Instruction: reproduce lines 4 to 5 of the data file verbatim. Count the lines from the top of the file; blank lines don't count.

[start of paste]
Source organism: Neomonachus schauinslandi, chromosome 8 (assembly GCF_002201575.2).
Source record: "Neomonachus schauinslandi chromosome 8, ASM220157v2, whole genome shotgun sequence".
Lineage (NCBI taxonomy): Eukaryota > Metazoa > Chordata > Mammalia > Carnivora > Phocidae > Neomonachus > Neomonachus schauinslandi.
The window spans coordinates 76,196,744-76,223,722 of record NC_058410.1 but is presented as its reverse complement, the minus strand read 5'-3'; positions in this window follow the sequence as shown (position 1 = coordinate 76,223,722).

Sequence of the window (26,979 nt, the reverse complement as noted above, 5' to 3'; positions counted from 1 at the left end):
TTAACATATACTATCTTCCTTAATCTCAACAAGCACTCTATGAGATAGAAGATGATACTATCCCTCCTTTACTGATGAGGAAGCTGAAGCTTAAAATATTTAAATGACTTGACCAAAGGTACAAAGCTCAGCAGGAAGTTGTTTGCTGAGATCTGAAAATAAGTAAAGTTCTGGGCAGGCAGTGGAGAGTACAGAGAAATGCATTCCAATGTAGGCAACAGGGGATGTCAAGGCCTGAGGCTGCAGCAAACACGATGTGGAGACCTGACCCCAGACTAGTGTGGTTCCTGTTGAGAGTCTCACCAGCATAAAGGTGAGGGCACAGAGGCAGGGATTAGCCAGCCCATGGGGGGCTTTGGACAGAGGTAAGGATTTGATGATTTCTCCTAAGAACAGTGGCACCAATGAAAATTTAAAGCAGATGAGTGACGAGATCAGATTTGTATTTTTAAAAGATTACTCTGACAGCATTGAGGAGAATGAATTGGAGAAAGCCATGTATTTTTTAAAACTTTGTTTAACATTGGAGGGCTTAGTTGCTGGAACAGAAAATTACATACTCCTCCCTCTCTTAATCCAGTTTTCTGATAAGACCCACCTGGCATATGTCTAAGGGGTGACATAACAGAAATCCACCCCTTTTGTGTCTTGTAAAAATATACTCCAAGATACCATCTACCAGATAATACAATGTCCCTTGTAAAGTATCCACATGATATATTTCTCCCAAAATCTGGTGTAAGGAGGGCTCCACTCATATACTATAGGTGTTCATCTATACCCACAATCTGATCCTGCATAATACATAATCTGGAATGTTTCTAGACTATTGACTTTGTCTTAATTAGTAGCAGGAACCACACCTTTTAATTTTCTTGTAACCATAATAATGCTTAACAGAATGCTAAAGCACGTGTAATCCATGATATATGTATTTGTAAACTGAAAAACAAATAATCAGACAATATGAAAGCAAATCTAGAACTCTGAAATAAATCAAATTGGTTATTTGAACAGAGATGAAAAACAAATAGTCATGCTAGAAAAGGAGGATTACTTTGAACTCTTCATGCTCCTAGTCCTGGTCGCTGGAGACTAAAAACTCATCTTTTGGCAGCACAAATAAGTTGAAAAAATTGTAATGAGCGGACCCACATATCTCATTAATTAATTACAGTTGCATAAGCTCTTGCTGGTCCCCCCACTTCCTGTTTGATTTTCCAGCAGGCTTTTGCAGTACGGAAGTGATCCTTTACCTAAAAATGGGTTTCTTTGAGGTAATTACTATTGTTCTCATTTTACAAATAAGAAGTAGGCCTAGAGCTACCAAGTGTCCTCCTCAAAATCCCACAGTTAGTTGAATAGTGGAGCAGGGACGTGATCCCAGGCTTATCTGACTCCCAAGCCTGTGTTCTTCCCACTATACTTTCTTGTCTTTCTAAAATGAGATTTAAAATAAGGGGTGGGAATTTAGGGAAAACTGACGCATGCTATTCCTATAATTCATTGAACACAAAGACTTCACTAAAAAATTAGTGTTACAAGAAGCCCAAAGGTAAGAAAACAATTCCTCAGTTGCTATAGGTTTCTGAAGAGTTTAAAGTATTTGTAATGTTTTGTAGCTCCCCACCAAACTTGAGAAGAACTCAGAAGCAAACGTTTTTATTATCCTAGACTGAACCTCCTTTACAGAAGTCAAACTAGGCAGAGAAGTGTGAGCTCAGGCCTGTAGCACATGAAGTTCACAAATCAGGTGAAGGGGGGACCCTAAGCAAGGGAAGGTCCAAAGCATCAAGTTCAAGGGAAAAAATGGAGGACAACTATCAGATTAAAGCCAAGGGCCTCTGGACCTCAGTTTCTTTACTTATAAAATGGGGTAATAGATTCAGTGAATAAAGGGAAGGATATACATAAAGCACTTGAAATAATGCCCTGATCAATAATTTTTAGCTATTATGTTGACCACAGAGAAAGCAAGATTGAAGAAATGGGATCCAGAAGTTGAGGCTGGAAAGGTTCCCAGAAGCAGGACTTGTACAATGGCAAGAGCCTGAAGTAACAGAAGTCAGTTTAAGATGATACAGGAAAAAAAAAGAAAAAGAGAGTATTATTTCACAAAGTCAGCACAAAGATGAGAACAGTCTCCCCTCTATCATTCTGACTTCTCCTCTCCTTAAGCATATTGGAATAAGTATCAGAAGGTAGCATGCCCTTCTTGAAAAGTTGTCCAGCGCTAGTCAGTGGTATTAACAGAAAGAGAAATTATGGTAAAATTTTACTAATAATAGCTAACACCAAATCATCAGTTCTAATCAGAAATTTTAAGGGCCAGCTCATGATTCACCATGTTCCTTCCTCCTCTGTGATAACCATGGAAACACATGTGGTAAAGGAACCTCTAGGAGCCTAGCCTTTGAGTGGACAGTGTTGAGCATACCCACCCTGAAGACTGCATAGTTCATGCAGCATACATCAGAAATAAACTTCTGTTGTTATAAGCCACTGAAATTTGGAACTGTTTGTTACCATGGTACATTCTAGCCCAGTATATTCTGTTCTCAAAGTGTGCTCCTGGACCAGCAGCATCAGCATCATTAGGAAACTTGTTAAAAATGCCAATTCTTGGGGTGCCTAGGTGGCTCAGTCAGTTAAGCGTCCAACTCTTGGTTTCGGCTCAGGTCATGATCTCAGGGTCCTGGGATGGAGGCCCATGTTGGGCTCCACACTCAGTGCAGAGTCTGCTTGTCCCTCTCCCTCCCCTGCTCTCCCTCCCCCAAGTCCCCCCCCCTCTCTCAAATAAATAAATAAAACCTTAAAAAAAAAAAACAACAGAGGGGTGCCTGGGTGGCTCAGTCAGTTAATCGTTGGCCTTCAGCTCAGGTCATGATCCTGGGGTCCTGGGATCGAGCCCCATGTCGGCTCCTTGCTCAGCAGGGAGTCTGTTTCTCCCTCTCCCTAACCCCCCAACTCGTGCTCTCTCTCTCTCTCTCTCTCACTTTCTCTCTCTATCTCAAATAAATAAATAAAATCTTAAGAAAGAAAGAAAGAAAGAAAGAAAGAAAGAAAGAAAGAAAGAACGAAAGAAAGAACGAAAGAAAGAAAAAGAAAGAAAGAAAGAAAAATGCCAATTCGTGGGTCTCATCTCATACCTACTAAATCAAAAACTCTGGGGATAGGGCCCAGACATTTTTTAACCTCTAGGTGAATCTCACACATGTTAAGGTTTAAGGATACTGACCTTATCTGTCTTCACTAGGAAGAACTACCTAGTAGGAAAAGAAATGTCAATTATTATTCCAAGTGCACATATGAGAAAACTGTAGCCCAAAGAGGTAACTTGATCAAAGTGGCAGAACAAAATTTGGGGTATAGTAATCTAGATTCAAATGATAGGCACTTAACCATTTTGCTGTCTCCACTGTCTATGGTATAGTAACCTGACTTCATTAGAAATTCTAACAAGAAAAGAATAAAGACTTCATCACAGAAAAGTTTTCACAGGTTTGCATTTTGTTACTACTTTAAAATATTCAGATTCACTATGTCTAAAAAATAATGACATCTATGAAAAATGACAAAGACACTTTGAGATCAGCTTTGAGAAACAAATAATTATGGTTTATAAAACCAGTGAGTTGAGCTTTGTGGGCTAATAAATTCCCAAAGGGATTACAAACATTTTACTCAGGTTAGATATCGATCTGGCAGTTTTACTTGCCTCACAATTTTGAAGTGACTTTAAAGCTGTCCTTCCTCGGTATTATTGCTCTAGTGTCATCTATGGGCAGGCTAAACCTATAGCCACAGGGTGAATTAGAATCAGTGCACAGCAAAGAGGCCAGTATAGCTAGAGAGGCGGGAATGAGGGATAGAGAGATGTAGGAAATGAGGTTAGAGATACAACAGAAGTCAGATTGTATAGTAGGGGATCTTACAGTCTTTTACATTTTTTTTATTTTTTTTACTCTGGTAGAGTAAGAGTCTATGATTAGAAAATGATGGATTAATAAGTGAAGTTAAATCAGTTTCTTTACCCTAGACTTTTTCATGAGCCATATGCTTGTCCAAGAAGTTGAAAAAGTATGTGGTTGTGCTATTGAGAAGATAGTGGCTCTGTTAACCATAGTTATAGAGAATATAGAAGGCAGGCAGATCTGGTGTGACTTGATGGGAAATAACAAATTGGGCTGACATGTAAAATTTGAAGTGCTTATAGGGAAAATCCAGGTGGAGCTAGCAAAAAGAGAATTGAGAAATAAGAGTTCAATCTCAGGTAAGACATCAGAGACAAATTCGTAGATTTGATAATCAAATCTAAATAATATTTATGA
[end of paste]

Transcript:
The window spans coordinates 76,196,744-76,223,722 of record NC_058410.1 but is presented as its reverse complement, the minus strand read 5'-3'; positions in this window follow the sequence as shown (position 1 = coordinate 76,223,722).

Sequence of the window (26,979 nt, the reverse complement as noted above, 5' to 3'; positions counted from 1 at the left end):